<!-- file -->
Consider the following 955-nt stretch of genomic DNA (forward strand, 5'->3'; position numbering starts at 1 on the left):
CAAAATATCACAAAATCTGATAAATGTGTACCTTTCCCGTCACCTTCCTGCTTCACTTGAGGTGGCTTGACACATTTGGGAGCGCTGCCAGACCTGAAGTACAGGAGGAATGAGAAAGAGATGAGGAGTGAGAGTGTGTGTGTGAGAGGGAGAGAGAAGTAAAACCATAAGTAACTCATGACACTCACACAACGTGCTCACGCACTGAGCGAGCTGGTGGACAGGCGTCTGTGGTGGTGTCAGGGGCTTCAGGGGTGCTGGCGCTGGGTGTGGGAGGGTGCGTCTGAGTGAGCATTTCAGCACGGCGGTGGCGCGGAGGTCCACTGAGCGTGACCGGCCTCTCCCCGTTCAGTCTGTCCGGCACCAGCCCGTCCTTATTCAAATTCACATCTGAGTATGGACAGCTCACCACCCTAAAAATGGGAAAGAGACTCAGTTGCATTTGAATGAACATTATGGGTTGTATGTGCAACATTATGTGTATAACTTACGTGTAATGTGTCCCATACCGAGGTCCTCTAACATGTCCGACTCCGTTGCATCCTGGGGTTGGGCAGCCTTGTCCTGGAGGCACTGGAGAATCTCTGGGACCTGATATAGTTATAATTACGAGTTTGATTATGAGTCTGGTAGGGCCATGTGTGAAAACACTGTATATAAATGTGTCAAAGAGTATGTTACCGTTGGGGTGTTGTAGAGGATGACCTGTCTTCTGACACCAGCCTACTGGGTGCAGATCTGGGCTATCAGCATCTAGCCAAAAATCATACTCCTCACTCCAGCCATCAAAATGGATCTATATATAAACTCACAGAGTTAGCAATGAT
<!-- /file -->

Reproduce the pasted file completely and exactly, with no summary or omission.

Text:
Consider the following 955-nt stretch of genomic DNA (forward strand, 5'->3'; position numbering starts at 1 on the left):
CAAAATATCACAAAATCTGATAAATGTGTACCTTTCCCGTCACCTTCCTGCTTCACTTGAGGTGGCTTGACACATTTGGGAGCGCTGCCAGACCTGAAGTACAGGAGGAATGAGAAAGAGATGAGGAGTGAGAGTGTGTGTGTGAGAGGGAGAGAGAAGTAAAACCATAAGTAACTCATGACACTCACACAACGTGCTCACGCACTGAGCGAGCTGGTGGACAGGCGTCTGTGGTGGTGTCAGGGGCTTCAGGGGTGCTGGCGCTGGGTGTGGGAGGGTGCGTCTGAGTGAGCATTTCAGCACGGCGGTGGCGCGGAGGTCCACTGAGCGTGACCGGCCTCTCCCCGTTCAGTCTGTCCGGCACCAGCCCGTCCTTATTCAAATTCACATCTGAGTATGGACAGCTCACCACCCTAAAAATGGGAAAGAGACTCAGTTGCATTTGAATGAACATTATGGGTTGTATGTGCAACATTATGTGTATAACTTACGTGTAATGTGTCCCATACCGAGGTCCTCTAACATGTCCGACTCCGTTGCATCCTGGGGTTGGGCAGCCTTGTCCTGGAGGCACTGGAGAATCTCTGGGACCTGATATAGTTATAATTACGAGTTTGATTATGAGTCTGGTAGGGCCATGTGTGAAAACACTGTATATAAATGTGTCAAAGAGTATGTTACCGTTGGGGTGTTGTAGAGGATGACCTGTCTTCTGACACCAGCCTACTGGGTGCAGATCTGGGCTATCAGCATCTAGCCAAAAATCATACTCCTCACTCCAGCCATCAAAATGGATCTATATATAAACTCACAGAGTTAGCAATGAT